Learning Latin. An Introductory Course for Adults
J.G. Randall, in collaboration with J.C.B. Foster and D.F. Kennedy
ISBN 978-0-905205-33-5. Paper, xviii+380pp. 1986. UK £15 US $22.50
Latin is at the cultural and linguistic heart of Western Europe and the Americas. Learning Latin offers senior school and adult beginners access to this shared heritage.
John Randall, over two decades of teaching Latin to beginners at Lancaster University, developed techniques to encourage a rapid grasp of Latin sentence-construction without distortion of the natural Latin word-order. The Learning Latin course evolved from his teaching experience. He collaborated in the final stages of its development with two other experienced Latinists, Jonathan Foster and Duncan Kennedy, who gave the course further rigorous testing at Liverpool University.
The course uses only the real Latin of classical authors, both prose and poetry, right from the very first sentence: homo hic ebrius est, from the comic playwright Plautus. Where (minimal) adaptations have been made to the Latin, this is signalled and the original form given in an appendix.
The grammatical terminology is traditional, with the addition of two concepts from modern linguistics – 'kernelling' and 'metaphrasing'. The forms of nouns, adjectives, pronouns and verbs are listed in tables.
Learning Latin consists of 25 chapters, for each of which around two hours instruction is envisaged. Its aim is to enable students to make sure progress in the structure of the language, so that after completing the course they can handle Latin prose and simple Latin verse confidently with the aid of standard reference works.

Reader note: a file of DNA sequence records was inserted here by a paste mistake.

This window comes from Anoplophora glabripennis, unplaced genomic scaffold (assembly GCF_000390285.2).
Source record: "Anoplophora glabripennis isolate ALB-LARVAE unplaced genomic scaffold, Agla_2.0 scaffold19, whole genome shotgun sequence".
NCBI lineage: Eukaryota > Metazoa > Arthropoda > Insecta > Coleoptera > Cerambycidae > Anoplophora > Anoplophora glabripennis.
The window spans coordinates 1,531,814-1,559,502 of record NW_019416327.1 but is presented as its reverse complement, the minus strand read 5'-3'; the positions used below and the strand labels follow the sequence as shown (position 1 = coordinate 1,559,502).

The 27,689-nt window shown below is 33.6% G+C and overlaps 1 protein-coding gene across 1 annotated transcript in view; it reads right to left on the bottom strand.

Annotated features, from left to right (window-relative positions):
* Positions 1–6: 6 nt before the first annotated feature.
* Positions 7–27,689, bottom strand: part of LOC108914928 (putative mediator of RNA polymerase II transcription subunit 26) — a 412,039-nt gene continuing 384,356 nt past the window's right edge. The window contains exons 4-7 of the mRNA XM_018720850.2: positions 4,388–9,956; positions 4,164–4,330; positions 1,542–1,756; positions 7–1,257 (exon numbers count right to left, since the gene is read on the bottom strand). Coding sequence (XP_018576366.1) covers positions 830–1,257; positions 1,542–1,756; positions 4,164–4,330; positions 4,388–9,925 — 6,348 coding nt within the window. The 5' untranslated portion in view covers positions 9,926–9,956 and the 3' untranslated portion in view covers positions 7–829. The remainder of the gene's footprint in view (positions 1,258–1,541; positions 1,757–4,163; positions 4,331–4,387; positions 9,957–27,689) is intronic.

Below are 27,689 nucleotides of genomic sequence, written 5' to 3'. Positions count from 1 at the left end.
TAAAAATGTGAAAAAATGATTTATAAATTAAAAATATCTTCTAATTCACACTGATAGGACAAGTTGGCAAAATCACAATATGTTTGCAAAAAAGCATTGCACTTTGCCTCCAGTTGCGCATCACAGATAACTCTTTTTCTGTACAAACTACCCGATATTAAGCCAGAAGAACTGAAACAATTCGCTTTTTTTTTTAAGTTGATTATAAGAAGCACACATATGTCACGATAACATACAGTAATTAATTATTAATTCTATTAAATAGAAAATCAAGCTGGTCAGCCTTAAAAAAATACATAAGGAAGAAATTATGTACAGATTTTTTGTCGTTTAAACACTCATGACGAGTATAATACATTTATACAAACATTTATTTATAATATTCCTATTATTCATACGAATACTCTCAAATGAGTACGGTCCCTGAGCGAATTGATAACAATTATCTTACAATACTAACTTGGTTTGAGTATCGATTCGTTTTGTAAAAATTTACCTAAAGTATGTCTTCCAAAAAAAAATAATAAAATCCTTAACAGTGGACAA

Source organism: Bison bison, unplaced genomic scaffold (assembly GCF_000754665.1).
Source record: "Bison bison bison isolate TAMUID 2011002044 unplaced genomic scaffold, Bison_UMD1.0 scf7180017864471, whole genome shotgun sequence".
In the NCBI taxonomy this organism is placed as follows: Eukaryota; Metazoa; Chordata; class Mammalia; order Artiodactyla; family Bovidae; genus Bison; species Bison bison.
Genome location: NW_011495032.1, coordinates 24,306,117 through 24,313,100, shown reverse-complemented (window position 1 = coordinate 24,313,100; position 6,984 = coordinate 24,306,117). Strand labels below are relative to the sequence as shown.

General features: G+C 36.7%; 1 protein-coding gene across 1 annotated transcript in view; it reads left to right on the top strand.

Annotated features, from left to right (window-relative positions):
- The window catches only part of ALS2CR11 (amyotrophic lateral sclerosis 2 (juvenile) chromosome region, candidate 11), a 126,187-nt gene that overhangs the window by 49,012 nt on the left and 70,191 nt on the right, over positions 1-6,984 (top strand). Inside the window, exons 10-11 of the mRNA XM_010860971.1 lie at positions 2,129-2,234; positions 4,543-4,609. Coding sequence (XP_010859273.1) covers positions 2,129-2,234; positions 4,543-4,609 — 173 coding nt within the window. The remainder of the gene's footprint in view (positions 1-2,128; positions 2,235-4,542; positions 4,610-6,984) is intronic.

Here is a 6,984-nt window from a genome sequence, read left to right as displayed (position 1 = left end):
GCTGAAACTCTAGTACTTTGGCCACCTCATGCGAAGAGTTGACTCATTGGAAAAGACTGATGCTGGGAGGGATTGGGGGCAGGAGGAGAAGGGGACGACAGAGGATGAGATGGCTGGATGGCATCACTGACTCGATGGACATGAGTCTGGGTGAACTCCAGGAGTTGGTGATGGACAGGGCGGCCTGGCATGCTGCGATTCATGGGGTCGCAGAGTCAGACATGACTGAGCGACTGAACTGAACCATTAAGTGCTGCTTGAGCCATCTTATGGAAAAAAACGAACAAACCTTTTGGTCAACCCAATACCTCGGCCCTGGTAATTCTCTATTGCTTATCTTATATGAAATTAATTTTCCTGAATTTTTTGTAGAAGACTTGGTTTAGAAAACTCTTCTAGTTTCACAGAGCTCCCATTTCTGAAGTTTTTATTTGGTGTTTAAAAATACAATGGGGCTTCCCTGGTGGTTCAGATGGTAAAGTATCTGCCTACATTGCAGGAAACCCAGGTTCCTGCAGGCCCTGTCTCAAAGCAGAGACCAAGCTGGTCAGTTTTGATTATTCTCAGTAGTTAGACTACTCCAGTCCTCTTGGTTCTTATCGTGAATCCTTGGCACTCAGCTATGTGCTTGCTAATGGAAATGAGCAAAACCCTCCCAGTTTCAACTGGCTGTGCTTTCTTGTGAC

1. Nominatives 14. Present Participles
2. Accusatives 15. Person Endings: The Imperfect System
3. Ablatives 16. Imperatives and Exclamations
4. Comparatives 17. Tenses: The Perfect System
5. Plurals and Deponent Verbs 18. Past and Future Participles
6. Datives 19. Supines and Defective Verbs
7. Gerunds and Gerundives 20. Person Endings: The Perfect System
S. Genitives 21. Conditional Clauses
9. Superlatives 22. Infinitives
10. Pronouns 23. Causal, Concessive and Temporal Clauses
11. Tenses: The Imperfect System 24. Questions
12. Impersonal Verbs 25. Qui and the Subjunctive Tables
13. Ut and the Subjunctive
Appendixes: A: authors and works; B: original form of adapted Latin passages; C: vocabulary for learning a note on pronunciation
The Classical Journal 84 (1989) 176-9 (Vincent J. Cleary): ''Many features of this text represent valuable improvements in the way Latin is taught, and the positive aspects of this book far outweigh any negative considerations. This text, whether adopted for classroom use or not, should lead teachers to examine and question the assumptions and goals of their methods in teaching the fundamentals of the Latin language.' As such, it is a most useful addition to the field and deserves consideration by all who wish to improve the way they teach Latin in their own classrooms."
JACT Review 1 (1987) 31-32 (John Carter): "... my own experience of using the course encourages me to persevere with it. ... My students are developing a proper grasp of the workings of syntax in an inflected language and can (on a good day) deal with bits of quite tricky Latin."
Greece and Rome 34 (1987) 84-5 (D.E. Hill): "by far the most original and radical elementary language text book that I have ever seen. ... No one who is contemplating the task of teaching Latin from scratch should make a final decision before examining this most exciting and challenging course."
Latomus 49 (1990) 305 (R. Desmed): "Au total, un ouvrage séduisant par certains côtés mais irritant par beaucoup d'autres."
A computer program (the Learning Latin Computer Package) designed to accompany Learning Latin is available. Using a wide range of Latin from classical authors, it exercises students in Latin grammar and in metaphrasing. LLCP runs on Pcs, but at present only in MS-DOS mode. A version to run in Windows is being planned.